With this year’s class, Trevor Lawerence is the consensus number one. There’s a few detractors, but Lawerence’s floor is so high most agree he’s the clear top prospect. After that things get more complicated. I think Trey Lance has the highest ceiling and I wouldn’t hesitate to take him second. However I think Justin Fields has a higher floor than Lance and a close enough ceiling that I could be talked into taking him second. This means I have Zach Wilson as my QB four, but that doesn’t mean I think he stinks. I really like Wilson. I actually think he’ll be the most fun which is a good enough argument to sell me on him at two.

The point is, they’re all really good prospects and what separates them in our minds is personal bias. There is undeniably a racial bias, conscious and unconscious (remember unconscious means you’re not even aware of it!), for some people, but it’s also more than that. A lot of it simply comes down to style of play. Wilson is the explosive, downfield playmaker. Fields is a just as good, if not better, as a play-maker but when things breakdown he tends to focus on moving the chains more than looking for a 60-yard touchdown. What makes me think Lance has the highest ceiling is what I see from him mentally. The way he goes through his progressions, looks off defenders and, makes advanced ball placement decisions.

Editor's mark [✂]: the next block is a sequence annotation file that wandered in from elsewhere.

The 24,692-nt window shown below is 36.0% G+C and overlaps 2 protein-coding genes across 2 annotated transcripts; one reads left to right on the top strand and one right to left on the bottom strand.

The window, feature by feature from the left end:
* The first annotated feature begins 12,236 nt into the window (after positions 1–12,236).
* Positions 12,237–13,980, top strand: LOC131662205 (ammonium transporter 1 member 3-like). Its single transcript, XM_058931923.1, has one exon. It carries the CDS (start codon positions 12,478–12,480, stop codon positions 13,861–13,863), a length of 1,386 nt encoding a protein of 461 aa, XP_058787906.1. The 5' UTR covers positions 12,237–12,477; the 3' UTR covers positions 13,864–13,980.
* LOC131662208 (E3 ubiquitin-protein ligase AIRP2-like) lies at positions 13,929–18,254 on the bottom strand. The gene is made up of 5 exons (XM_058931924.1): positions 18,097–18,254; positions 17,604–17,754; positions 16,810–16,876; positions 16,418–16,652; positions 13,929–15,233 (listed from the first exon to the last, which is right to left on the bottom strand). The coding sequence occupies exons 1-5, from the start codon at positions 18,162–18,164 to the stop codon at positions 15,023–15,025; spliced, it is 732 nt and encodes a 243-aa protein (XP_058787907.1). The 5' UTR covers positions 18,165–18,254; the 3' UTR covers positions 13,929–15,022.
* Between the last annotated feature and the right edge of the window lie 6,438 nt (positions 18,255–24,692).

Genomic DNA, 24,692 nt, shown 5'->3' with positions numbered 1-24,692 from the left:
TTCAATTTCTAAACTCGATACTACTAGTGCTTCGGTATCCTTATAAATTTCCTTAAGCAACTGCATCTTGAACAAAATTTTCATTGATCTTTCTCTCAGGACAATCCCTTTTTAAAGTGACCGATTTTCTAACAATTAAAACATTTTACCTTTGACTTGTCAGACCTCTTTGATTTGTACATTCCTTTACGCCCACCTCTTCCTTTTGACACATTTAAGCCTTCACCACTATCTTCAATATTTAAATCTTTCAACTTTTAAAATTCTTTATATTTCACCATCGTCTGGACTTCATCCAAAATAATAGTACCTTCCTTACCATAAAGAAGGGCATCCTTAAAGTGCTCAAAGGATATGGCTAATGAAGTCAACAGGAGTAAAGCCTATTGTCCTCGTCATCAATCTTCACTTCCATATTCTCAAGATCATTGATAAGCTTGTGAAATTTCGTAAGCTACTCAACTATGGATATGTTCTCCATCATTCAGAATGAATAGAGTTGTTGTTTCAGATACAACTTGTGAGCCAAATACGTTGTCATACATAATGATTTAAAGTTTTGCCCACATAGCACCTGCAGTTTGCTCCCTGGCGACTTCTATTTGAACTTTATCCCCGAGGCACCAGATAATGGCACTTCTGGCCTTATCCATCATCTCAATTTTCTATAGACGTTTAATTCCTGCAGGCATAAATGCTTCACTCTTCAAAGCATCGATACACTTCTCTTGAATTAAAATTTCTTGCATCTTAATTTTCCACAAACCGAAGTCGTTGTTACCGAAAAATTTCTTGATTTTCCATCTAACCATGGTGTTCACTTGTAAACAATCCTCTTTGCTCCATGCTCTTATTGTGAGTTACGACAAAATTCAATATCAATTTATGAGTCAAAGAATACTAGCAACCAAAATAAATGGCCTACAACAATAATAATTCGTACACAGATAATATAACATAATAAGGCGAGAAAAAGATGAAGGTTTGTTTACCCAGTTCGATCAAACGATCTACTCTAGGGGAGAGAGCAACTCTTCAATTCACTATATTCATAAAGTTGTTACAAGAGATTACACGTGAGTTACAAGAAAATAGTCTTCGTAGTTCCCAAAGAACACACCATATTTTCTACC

While we are on the topic of progressions, let’s stay there for a minute. Throughout this entire draft process what’s the biggest knock you’ve heard on Fields? They say, he doesn’t go past his first-read. Cool, except it’s not true, in fact it’s the exact opposite. Benjamin Solak of thedraftnetwork.com went and dug through the tape to find Fields actually threw to non-first-read targets more than any of the others. Including Mac Jones.

“Let’s take Jones as a foil to Fields,” Solak wrote. “While Fields has been criticized for his rate of attempts beyond his first read, I charted Fields as attempting more passes beyond his first read than any of the other top quarterbacks in the class; it was Jones, who is regularly credited for his processing speed, smart eyes, and decision making, who had the fewest attempts beyond his first read. In terms of performance after that first read, Jones was again remarkably worse.”